© 2019 Elsevier Ltd Although much work has considered hybridised Carbon and Glass Fibre Reinforced Polymers to positively influence the performance of composite structures when subjected to transverse impact loading, there is limited understanding considering low energy impact levels (≤10J) - in particular how variation in impact energy influences damage formation and post impact tensile strength. Herein, low velocity impact and residual tensile strength after impact tests are completed on four laminate designs (one pure Carbon laminate layup and three hybrid Carbon and Glass layups). Three repeat tests and three graduated low energy level impacts (≤10 J) are considered along with pristine laminate performance. The impact response was evaluated in terms of surface damage size by visual inspection, and the evolution of peak force and stiffness with impact energy level. The contribution of this paper is the first presentation of a detailed experimental study on the tensile performance of hybrid composite materials subjected to a graduated range of low energy level impacts. The methodical experimental work demonstrates how the hybrid layup influences the scale and form of damage. By distributing the glass plies through the laminate, as opposed to clustering the glass plies at the inner or outer mould surfaces, more favourable residual tensile strength and strain to failure is demonstrated.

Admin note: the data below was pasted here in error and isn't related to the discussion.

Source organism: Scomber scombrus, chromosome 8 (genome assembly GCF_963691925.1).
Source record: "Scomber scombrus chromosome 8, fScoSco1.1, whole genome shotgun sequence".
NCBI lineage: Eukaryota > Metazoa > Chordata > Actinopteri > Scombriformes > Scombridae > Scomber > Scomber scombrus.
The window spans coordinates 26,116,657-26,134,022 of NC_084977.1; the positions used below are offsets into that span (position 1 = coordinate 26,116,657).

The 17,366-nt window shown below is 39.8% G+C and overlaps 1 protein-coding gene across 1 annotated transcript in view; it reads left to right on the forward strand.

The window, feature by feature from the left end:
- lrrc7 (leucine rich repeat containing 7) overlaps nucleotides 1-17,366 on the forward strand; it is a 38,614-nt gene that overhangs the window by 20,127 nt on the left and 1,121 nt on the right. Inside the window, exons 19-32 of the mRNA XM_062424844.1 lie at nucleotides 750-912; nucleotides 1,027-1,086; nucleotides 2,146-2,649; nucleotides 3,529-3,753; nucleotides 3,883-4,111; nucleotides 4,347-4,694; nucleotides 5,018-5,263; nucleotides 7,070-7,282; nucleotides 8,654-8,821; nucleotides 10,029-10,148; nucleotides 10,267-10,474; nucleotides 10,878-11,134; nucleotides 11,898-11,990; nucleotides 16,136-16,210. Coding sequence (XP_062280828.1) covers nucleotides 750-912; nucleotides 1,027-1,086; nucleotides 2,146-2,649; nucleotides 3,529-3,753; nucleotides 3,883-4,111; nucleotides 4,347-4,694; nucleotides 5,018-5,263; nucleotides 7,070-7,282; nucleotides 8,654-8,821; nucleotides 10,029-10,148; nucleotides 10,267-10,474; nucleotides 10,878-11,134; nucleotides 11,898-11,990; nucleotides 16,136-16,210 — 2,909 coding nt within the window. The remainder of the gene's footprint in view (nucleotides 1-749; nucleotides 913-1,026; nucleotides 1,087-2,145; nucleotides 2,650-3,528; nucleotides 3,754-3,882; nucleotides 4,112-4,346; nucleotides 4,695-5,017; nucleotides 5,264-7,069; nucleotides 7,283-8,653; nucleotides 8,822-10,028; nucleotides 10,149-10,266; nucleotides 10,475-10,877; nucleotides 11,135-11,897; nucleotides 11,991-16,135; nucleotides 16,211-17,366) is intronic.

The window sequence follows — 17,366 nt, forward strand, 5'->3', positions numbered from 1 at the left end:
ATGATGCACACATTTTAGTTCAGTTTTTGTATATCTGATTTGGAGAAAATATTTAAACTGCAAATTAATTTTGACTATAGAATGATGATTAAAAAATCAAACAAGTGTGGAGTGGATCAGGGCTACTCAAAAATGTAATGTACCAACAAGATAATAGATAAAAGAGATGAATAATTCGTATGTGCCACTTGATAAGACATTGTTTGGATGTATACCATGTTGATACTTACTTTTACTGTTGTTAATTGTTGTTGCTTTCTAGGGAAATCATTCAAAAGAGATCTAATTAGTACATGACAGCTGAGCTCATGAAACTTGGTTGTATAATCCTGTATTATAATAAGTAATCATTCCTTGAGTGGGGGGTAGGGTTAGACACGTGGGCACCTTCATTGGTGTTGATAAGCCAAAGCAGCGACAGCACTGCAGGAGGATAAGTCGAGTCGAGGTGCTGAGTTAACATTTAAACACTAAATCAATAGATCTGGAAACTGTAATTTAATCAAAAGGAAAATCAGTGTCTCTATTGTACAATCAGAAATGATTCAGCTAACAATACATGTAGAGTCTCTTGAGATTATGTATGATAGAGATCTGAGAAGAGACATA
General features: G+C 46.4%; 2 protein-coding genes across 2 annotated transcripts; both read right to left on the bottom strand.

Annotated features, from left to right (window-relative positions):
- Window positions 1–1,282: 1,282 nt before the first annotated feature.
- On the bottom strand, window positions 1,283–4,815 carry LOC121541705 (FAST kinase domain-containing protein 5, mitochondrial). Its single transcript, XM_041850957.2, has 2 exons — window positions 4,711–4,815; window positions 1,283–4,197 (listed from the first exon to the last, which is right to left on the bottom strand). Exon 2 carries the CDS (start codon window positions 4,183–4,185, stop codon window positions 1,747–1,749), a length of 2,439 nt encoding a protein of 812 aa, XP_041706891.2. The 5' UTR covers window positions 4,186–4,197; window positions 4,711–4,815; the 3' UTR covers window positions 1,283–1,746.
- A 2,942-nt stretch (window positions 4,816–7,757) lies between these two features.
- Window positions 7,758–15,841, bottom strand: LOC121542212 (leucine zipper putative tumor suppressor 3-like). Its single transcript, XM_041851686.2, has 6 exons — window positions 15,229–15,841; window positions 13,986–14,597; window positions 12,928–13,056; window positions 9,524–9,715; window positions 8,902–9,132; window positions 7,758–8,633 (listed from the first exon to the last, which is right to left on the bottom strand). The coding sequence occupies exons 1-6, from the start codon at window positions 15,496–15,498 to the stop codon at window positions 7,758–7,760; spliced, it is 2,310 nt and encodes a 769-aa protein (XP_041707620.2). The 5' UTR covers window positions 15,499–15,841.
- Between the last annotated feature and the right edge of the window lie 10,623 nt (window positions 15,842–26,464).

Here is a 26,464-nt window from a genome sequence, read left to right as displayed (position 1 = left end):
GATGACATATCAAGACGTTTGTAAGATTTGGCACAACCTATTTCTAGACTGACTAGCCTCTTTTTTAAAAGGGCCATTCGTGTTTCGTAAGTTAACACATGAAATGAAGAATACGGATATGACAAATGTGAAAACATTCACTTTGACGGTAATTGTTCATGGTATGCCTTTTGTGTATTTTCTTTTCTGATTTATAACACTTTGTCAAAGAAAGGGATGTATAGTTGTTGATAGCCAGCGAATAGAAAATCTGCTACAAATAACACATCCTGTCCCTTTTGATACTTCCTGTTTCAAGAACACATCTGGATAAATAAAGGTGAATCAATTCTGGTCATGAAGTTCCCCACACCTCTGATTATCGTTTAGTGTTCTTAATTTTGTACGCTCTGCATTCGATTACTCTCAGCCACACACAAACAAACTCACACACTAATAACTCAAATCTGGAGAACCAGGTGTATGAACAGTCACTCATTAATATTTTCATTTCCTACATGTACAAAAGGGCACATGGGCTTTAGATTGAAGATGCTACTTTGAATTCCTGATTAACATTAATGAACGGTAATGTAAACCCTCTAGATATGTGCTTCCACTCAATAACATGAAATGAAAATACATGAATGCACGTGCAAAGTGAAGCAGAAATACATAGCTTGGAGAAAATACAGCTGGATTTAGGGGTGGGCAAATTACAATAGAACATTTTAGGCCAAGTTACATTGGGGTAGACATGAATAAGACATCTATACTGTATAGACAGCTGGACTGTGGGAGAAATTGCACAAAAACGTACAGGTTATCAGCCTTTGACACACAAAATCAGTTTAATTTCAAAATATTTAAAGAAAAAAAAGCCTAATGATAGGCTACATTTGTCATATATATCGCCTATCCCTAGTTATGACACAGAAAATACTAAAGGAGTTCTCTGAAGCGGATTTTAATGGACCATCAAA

Damghani, M., Ersoy, N., Piorkowski, M., & Murphy, A. (2019). Experimental evaluation of residual tensile strength of hybrid composite aerospace materials after low velocity impact. Composites Part B: Engineering, 179, https://doi.org/10.1016/j.compositesb.2019.107537